Hillary Harner and Laura Kelly successfully completed their NRC Postdoctoral Fellowships this Fall — congratulations to them both! Throughout their years at NRL, Laura and Hillary made some important discoveries into how people reason about durations and how they reason about desire.
Laura Kelly‘s work in the Reasoning Lab focused on how people reason about durations (Kelly, Prabhakar, & Khemlani, 2019): she discovered that they mentally simulate how events relate to one another, though they tend to reason with only one simulation at a time (Kelly & Khemlani, 2019; Kelly, Khemlani, & Johnson-Laird, 2020). She also found that they exhibit systematic biases when they reason about duration (Kelly & Khemlani, 2020). Likewise, when they detect conflicts in temporal information, they build explanations to resolve those temporal conflicts (Kelly & Khemlani, 2021).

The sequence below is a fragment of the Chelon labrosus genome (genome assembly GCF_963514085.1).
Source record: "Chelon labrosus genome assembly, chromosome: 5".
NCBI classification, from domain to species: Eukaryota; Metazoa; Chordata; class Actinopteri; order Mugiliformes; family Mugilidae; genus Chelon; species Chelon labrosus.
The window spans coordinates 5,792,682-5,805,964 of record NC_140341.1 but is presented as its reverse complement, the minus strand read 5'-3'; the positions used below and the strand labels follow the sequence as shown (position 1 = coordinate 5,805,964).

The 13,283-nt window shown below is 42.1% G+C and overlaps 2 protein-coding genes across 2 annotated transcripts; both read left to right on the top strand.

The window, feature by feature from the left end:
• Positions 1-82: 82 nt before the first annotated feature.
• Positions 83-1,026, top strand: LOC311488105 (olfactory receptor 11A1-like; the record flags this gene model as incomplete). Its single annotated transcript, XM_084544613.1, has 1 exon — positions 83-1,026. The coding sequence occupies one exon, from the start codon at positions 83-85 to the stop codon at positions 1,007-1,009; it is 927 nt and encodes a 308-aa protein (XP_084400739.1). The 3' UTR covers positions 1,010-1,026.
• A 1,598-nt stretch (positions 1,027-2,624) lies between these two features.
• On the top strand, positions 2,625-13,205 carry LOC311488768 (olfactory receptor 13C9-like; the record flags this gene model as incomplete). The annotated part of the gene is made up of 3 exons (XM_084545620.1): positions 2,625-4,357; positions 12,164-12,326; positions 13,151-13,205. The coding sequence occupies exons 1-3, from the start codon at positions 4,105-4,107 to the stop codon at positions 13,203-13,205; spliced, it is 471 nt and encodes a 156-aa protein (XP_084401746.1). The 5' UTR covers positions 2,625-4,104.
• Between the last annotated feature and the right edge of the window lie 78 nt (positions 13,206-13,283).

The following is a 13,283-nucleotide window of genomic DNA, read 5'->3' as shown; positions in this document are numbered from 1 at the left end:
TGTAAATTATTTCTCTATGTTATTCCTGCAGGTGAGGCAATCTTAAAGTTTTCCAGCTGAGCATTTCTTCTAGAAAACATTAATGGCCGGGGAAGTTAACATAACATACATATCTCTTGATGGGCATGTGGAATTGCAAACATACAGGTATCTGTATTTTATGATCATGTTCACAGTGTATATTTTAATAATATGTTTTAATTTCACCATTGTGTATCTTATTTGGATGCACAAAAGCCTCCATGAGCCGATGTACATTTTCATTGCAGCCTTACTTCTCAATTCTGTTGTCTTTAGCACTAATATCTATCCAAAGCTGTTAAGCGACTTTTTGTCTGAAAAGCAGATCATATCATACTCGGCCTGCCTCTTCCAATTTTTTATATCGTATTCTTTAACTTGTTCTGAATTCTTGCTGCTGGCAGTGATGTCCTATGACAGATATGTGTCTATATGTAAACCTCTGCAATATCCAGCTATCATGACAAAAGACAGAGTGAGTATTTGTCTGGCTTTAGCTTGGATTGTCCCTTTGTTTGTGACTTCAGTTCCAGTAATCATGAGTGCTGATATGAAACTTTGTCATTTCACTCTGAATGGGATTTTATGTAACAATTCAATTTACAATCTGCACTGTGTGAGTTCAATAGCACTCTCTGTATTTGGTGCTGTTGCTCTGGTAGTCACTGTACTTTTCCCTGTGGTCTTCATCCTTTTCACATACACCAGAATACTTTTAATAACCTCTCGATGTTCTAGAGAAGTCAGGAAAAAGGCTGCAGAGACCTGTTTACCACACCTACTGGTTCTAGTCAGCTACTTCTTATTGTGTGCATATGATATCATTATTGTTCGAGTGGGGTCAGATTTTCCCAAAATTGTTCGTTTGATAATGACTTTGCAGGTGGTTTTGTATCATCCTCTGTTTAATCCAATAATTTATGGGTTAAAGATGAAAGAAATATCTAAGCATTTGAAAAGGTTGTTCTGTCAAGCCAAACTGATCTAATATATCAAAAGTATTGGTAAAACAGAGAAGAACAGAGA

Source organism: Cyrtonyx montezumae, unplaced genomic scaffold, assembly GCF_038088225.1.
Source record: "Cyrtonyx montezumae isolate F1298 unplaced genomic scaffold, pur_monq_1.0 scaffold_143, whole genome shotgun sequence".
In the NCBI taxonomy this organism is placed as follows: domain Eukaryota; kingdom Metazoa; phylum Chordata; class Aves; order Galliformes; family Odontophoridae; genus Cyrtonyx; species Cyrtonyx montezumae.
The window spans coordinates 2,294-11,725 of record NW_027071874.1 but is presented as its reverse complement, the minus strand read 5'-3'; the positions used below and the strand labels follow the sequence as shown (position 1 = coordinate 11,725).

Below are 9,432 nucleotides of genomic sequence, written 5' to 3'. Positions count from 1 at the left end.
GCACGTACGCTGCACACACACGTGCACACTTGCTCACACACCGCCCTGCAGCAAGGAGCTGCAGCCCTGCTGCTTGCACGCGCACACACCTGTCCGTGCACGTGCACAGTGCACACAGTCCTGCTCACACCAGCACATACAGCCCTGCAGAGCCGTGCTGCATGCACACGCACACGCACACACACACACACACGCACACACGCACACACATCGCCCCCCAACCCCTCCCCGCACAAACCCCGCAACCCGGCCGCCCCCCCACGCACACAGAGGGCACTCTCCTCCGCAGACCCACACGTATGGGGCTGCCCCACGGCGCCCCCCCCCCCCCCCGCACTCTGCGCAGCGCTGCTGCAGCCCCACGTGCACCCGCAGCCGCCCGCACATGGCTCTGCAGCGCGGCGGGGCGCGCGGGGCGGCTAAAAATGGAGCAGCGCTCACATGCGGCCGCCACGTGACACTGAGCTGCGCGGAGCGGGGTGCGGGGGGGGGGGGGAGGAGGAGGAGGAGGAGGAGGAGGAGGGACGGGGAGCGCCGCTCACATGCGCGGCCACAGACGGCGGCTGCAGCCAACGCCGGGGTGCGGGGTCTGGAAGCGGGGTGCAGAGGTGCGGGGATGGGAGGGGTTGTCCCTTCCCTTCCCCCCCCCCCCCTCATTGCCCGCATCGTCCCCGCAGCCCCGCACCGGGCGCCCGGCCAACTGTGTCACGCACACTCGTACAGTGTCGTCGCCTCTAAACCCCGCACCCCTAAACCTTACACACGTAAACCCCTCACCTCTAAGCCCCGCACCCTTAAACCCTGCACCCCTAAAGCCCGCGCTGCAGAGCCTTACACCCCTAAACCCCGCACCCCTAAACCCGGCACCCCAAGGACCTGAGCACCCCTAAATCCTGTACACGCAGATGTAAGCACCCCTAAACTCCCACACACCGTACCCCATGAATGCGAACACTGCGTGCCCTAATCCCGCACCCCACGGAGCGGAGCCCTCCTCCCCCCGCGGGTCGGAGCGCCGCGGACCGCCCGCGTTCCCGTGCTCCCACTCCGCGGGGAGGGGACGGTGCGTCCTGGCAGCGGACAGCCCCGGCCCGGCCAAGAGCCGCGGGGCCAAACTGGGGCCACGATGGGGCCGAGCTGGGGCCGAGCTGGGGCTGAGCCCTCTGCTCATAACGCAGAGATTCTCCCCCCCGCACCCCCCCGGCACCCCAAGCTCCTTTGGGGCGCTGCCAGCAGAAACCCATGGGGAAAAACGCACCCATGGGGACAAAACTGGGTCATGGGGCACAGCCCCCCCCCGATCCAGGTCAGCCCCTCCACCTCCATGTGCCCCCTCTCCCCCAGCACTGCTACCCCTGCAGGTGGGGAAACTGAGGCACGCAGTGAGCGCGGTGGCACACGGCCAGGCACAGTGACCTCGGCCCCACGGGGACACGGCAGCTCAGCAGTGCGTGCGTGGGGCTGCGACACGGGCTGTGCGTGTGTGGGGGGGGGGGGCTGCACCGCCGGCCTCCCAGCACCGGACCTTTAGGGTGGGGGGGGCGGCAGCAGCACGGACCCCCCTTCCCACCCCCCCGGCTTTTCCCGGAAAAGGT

Hillary Harner‘s work in the Reasoning Lab focused on desire: how people understand, comprehend, and reason about the word “want”. She found that people make systematic inferences about the world from knowledge of people’s desires (Harner & Khemlani, 2020). Likewise, she found that people distinguish between desires and intentions (Harner & Khemlani, 2021). And, in her ongoing work, she used corpus analysis methodologies to discover how children’s production of the word “want” develops in early childhood (Harner & Khemlani, under review). Beyond her research on desire, Harner collaborated with Gordon Briggs and others to work on how people construct quantified descriptions of groups (Briggs, Harner, & Khemlani, 2020, 2021), how the construct referring expressions (Briggs & Harner, 2019) and how they reason about omissive causal relations (Briggs, Harner, Wasylyshyn, Bello, & Khemlani, 2019; Khemlani, Bello, Briggs, Harner, & Wasylyshyn, 2021). Hillary joined Altamira Corporation as a Behavioral Scientist.
Best of luck to Laura and Hillary!
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